Past Event

Accelerated Approvals & The Pathway to Treatments

Last year the Food and Drug Administration approved 14 new drugs including those for various types of cancer, kidney disease, diabetes and Crohn’s disease via an accelerated approval pathway that fast tracks potential life-saving treatments to patients. 

The program allows the FDA to approve drugs that treat serious conditions and which fill an unmet need in a shorter time frame than the regular approval process, based on variables that suggest the drug likely works. Drugmakers are then required to conduct trials after receiving an accelerated approval.

The FDA’s recent approval of an Alzheimer’s drug has put the accelerated approval process in the spotlight with critics focused on what they call safety risks and advocates focused on the importance of patient access to promising experimental drugs. 

The Hill will bring together policymakers, patient advocates and experts for a conversation on expedited drug approvals.

Tuesday, April 26, 2022
1:00PM ET/10:00AM PT


  • Rep. Neal Dunn, MD (R-FL), Member, Energy & Commerce Committee & Doctors Caucus
  • Rep. Brian Higgins (D-NY), Sponsor, Comprehensive Care for Alzheimer’s Act; Member, Ways and Means Subcommittee on Health
  • Rep. Brad Wenstrup, MD (R-OH), Co-Chair, Doctors Caucus; Member, Ways and Means Subcommittee on Health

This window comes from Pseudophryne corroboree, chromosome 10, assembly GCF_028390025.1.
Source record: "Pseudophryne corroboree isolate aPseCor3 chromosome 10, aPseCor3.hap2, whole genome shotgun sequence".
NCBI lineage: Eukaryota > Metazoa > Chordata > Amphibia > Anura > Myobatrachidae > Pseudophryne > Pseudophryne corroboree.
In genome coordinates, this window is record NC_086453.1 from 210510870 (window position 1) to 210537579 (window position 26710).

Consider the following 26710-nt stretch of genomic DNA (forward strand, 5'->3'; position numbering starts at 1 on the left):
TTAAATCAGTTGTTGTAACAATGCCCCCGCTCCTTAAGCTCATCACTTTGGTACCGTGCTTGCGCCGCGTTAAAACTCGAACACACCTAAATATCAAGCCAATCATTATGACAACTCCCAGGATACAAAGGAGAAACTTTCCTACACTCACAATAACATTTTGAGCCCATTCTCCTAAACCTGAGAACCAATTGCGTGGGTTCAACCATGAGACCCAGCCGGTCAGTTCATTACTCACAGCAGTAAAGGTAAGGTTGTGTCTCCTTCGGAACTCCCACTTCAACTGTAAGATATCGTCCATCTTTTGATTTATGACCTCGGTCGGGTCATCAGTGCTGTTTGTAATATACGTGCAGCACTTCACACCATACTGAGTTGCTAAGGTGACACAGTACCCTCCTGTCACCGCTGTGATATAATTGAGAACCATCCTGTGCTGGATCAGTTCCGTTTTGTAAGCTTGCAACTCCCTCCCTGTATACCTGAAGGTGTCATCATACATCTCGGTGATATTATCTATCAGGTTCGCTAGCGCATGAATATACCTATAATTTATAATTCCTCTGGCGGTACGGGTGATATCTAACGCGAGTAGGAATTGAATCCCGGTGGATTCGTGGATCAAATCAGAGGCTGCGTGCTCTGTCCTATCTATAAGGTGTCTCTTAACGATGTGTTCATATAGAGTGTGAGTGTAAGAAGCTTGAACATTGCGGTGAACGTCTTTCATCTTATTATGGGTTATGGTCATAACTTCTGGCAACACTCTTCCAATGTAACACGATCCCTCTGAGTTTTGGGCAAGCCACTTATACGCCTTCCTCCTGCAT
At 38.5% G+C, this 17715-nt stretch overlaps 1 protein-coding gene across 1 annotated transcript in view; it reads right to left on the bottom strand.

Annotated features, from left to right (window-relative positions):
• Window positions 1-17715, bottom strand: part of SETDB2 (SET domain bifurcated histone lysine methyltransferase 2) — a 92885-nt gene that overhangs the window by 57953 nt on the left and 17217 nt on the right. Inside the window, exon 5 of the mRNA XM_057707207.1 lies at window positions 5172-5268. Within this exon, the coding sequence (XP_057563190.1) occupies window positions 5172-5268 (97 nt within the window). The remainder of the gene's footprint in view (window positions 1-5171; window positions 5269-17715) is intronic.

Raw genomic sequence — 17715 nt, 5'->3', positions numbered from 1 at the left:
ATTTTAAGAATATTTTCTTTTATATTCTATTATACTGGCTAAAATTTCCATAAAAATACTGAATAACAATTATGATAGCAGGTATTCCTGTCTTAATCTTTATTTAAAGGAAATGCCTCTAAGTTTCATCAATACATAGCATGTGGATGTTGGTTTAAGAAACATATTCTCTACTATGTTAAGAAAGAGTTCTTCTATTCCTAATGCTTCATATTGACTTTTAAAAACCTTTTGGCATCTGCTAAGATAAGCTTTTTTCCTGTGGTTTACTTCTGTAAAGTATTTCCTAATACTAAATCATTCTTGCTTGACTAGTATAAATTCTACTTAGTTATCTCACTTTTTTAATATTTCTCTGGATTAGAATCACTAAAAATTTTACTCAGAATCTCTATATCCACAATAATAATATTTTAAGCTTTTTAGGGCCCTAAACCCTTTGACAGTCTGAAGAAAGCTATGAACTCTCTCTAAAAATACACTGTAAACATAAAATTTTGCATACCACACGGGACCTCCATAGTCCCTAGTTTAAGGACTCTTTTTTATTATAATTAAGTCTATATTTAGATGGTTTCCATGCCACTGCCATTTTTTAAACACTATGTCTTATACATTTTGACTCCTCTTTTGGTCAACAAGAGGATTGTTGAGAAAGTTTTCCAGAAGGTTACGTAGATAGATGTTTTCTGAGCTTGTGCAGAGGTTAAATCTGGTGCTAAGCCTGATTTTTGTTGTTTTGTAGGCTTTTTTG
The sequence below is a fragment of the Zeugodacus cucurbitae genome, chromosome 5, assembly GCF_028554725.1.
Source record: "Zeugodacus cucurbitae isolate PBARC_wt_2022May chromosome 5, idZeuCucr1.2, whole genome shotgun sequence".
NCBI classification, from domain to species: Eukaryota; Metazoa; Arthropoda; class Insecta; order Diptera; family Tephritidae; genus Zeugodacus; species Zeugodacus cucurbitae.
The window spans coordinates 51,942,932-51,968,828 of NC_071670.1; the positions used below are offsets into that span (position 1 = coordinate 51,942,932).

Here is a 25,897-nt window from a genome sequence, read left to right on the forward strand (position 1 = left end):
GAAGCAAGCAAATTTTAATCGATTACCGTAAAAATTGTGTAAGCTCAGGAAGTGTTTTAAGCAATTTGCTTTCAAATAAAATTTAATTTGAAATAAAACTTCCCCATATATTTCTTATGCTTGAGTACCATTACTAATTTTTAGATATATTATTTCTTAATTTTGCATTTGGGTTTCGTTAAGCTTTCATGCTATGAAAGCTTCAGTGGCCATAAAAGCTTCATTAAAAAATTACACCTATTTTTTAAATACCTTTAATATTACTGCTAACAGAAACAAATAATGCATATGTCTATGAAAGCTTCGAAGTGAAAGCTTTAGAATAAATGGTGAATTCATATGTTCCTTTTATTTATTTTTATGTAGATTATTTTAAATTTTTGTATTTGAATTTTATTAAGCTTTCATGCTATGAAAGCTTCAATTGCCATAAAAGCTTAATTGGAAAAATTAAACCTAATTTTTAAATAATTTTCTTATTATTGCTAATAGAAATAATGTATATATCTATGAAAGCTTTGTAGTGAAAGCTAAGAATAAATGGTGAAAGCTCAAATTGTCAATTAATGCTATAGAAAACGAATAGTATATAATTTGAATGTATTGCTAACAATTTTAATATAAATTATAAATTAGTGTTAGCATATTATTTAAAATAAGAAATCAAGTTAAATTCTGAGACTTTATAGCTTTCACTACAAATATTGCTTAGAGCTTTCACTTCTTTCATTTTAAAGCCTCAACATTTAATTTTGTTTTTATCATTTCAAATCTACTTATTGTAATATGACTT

• Dr. Mark McClellan, Former Commissioner, FDA; Former Administrator, CMS; Founding Director, Duke-Margolis Center for Health Policy, Duke University
  • Cynthia Rice, Chief Mission Strategy Officer, JDRF
  • Jamie Sullivan, Senior Director for Policy, EveryLife Foundation for Rare Diseases
  • Neil Thakur, Chief Mission Officer, ALS Association

Sponsor Perspective:

  • Dr. Maria Carrillo, Chief Science Officer, Alzheimer’s Association
  • Kristen Clifford, Chief Program Officer, Alzheimer’s Association
  • Joe Montminy, Patient Advocate


  • Bob Cusack, Editor-in-Chief, The Hill

Join the conversation! Tweet us: @TheHillEvents and #TheHillAlz


The Alzheimer’s Association is leading the way to end Alzheimer’s and all other dementia — by accelerating global research, driving risk reduction and early detection, and maximizing quality care and support. But today, there are still more than six million Americans living with Alzheimer’s disease, and 11 million more are providing unpaid care to them.

Thanks to supporters, advocates and congressional champions, we are one step closer to finding a cure, but to achieve this goal, we need further support of innovation and research. The FDA’s Accelerated Approval pathway is a critical tool for bringing therapies to people currently living with unmet medical needs like Alzheimer’s disease. It is because of this pathway that lives have been lengthened, improved and saved.


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